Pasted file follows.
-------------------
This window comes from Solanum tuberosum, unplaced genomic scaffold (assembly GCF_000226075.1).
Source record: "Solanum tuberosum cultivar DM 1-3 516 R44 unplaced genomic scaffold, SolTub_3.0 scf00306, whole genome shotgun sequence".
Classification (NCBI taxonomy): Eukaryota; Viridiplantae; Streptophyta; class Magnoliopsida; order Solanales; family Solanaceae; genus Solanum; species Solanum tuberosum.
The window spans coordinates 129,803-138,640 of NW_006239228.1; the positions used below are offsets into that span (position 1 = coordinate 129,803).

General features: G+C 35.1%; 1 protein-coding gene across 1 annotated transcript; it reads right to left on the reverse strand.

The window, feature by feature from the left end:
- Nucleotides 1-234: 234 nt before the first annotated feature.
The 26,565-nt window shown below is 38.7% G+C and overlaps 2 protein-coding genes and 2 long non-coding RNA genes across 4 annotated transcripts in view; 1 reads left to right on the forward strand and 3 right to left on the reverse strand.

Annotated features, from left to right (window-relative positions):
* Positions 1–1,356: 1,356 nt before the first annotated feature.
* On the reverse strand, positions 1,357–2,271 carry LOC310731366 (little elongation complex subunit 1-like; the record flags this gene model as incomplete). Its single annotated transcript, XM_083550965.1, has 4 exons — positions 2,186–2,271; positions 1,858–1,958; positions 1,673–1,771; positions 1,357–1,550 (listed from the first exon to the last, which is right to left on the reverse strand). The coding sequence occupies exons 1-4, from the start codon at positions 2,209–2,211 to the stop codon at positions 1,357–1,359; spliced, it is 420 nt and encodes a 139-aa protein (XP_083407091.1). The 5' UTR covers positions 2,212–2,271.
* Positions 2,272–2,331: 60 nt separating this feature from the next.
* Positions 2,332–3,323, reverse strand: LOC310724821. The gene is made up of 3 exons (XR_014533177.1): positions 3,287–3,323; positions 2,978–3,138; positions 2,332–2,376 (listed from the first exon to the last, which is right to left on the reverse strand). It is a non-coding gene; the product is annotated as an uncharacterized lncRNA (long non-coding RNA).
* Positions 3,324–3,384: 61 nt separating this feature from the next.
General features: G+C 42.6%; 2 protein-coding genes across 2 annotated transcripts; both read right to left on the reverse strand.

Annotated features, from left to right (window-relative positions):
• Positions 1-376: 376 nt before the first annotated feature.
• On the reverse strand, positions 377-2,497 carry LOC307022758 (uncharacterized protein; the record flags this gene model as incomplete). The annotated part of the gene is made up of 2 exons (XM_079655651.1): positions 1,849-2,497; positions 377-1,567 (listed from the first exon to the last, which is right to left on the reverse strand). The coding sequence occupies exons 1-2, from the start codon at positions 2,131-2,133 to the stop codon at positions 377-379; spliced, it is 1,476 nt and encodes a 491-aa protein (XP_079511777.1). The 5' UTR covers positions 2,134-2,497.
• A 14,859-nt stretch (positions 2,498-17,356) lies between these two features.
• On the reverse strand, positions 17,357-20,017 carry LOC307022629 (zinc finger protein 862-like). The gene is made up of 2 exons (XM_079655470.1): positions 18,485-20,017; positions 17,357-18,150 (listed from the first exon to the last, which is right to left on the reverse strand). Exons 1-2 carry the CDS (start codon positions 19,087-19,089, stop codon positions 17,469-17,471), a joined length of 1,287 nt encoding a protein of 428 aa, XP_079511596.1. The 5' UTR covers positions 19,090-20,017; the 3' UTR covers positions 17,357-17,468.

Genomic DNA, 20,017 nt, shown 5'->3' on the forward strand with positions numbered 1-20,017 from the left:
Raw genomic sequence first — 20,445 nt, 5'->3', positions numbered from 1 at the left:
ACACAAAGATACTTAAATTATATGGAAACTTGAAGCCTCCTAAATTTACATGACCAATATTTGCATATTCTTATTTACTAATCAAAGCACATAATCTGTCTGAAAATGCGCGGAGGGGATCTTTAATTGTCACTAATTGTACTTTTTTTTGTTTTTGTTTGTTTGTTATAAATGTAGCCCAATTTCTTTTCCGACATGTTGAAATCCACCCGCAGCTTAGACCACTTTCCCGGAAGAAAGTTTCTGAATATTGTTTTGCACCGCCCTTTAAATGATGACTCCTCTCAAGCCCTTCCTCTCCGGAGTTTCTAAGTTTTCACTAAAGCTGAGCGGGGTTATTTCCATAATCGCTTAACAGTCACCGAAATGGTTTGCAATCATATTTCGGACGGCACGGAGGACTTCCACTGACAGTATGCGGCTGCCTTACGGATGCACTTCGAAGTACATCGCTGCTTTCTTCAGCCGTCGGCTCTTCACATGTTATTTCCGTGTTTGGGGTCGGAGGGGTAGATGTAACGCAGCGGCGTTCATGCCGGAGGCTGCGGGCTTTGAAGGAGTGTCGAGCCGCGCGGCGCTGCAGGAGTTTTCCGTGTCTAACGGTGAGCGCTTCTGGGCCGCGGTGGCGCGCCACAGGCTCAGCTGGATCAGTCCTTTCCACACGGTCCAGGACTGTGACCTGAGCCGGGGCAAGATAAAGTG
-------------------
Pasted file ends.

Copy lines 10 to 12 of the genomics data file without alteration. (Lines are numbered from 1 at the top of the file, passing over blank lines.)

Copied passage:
* Positions 1–1,356: 1,356 nt before the first annotated feature.
* On the reverse strand, positions 1,357–2,271 carry LOC310731366 (little elongation complex subunit 1-like; the record flags this gene model as incomplete). Its single annotated transcript, XM_083550965.1, has 4 exons — positions 2,186–2,271; positions 1,858–1,958; positions 1,673–1,771; positions 1,357–1,550 (listed from the first exon to the last, which is right to left on the reverse strand). The coding sequence occupies exons 1-4, from the start codon at positions 2,209–2,211 to the stop codon at positions 1,357–1,359; spliced, it is 420 nt and encodes a 139-aa protein (XP_083407091.1). The 5' UTR covers positions 2,212–2,271.
* Positions 2,272–2,331: 60 nt separating this feature from the next.